5. Now coming to the facts of the present case there are no parties here litigating their individual rights before a Court or a judicial body entrusted with power to adjudicate upon their individual rights. The right which the petitioner claims is a right which can only be granted by the authorities prescribed under the Motor Vehicles Act. There can be no dispute as to such a right between private parties. The dispute can only be between the party applying for, or objecting to, the grant of a permit. The position of the Regional Transport Authority and the Central Road Traffic Board in this behalf is not to any extent similar to the position of the Special Officer or the Board of Revenue in the Parlakimedi case1. It there-fore becomes a matter of importance that the body whose order is being challenged is located, and has passed the order, within the limits of the original jurisdiction of this Court. Moreover, it cannot be said that no part of the subject-matter in question falls within the limits of the original jurisdiction of this Court. Admittedly Madras is a terminus on the route. An order of injunction which may be passed by this Court in the exercise of its original jurisdiction in a suit perperly constituted can certainly be enforced against the petitioner or the second respondent and their officers and servants here in charge of the buses plying to and from Madras. It must be held that the transport business is being carried on at least in part in Madras though it is also being carried on outside the limits of Madras. Applying the test laid down by their Lordships.of the Privy Council in the Parlakimedi case1, we fail to see how this Court has no jurisdiction to issue a writ of certiorari to quash the order of the first respondent.

6. The learned Advocate-General drew our attention to the unreported decision of a Division Bench of this Court consisting of the late Chief Justice Sir Lionel Leach and Lakshmana Rao, J., in C.M.P. No. 4452 of 1946, in which the learned Judges observed that this Court would have no power to issue a writ to quash an order made by the Madras Hindu Religious Endowments Board appointing one of its officers to exercise all the functions of a trustee of a temple situated in a village in the Cuddappah district pending the framing of a scheme.... The learned Judges. say:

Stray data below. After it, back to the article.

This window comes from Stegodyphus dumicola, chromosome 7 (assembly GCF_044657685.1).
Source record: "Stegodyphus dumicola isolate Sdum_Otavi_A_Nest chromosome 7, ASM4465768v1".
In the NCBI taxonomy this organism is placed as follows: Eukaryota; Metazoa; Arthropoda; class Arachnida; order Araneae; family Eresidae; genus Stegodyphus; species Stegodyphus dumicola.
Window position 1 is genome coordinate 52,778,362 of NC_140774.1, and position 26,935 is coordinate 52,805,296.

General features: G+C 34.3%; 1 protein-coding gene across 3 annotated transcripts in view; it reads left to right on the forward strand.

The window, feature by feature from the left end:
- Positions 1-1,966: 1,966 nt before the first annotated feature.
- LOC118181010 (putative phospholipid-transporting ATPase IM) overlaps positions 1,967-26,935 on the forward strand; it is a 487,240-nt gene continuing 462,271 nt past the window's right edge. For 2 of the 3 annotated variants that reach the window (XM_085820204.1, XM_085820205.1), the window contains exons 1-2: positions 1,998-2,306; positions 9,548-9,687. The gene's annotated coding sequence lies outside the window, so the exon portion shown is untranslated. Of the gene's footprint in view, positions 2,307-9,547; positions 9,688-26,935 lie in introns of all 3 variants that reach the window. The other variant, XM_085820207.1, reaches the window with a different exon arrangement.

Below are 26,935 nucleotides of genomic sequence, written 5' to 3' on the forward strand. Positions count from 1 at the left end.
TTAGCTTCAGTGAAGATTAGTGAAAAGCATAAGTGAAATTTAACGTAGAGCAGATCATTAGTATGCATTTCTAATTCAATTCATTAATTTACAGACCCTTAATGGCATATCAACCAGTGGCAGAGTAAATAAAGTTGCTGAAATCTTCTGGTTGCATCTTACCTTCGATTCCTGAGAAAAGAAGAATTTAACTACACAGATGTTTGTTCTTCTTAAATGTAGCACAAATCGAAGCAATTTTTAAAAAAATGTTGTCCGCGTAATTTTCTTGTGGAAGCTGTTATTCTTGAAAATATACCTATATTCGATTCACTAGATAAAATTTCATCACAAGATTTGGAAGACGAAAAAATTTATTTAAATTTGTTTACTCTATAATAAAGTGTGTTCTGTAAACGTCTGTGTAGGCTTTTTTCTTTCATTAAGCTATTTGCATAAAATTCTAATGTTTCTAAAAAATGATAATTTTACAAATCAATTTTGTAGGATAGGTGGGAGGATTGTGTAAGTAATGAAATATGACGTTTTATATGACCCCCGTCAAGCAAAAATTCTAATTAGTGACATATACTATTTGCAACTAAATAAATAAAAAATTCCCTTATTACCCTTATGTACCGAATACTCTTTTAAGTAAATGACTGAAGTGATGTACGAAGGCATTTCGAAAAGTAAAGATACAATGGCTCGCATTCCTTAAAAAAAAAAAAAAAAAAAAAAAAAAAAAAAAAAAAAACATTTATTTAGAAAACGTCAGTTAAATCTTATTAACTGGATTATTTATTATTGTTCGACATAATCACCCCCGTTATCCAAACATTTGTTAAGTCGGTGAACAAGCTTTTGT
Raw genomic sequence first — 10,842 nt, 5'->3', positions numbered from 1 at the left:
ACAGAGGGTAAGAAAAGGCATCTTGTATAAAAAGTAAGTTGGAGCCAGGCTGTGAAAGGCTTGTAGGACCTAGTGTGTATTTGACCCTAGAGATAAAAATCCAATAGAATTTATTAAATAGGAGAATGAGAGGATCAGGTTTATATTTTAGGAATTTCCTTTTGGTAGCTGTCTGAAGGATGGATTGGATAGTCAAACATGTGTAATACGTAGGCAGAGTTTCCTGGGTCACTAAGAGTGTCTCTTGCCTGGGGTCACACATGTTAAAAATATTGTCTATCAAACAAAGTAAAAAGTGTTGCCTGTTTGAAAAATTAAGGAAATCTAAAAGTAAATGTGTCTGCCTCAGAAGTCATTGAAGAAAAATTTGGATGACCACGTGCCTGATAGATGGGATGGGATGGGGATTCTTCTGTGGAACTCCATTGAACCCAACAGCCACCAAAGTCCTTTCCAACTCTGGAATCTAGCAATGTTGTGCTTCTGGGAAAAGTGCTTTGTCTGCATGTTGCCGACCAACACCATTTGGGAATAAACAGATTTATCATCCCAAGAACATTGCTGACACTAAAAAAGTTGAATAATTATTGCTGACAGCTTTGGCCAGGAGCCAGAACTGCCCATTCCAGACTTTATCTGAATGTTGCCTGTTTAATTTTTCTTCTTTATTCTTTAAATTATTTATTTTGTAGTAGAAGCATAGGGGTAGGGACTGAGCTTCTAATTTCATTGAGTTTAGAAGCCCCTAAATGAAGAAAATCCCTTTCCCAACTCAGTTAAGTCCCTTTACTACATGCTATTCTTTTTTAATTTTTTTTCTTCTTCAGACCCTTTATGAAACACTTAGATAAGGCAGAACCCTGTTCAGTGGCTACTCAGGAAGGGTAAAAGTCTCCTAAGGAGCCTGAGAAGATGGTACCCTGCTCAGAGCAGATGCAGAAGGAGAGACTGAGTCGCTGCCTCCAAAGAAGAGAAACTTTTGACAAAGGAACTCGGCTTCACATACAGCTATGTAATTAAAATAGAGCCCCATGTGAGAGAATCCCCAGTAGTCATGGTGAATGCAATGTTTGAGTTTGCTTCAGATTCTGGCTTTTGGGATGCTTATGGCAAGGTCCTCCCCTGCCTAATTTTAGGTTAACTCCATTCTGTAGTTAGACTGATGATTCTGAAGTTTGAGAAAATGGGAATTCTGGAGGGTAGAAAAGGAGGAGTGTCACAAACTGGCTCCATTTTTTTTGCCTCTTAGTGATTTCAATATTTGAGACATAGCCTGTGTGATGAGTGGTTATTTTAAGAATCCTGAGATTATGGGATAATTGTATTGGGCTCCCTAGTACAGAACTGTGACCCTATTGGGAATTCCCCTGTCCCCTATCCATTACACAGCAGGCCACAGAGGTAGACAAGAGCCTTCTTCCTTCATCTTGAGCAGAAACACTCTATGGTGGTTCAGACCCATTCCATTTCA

The Hindu Religious Endowments Board functions in Madras, but the order which is now in question relates to a temple in the mofussil. The case falls completely within the judgment of the Privy Council.

As we have already said the order now sought to be quashed does not relate to a. matter which entirely arises outside the limits of this Court's original jurisdiction.

7. The learned Advocate-General next contended that though the order of the first respondent could not be justified as an order on a valid appeal presented by the second respondent, nevertheless it was a valid order passed in exercise of the powers conferred on the first respondent under Rule 149 of the rules framed by the Local Government under the Motor Vehicles Act. We cannot accept this contention for two reasons. It does not 'appear on the face of the record that the Central Road Traffic Board was purporting to exercise a power conferred on it by Rule 149. The order was both in form and substance an order allowing an appeal by the second respondent. It is well established that it is not a good return to a rule nisi for the issue of a writ of certiorari to state that the order is justified on facts not contained in the order. this Court cannot take notice of any fact which does not appear upon the face of the order (vide Halsbury, Hailsham Edition, Volume IX, page 889 and The King v. Liston (1943) 2 M.L.J. 254 : L.R. 70 IndAp 129 : I.L.R. (1944) Mad. 457 (P.C.). This excludes also any reference to a petition alleged to have been sent by the villagers of Mahabalipuram to the Central Road Traffic Board protesting against the diversion permitted by the Regional Transport Authority.

8. But in our opinion there is a more formidable objection to the tenability of the contention of the learned Advocate-General. Rule 149 on which reliance has been placed runs thus:

The Central Board may call for suh reports and records from any Road Traffic Board and pass such order as it may deem fit. The Road Traffic Board shall give effect to such orders.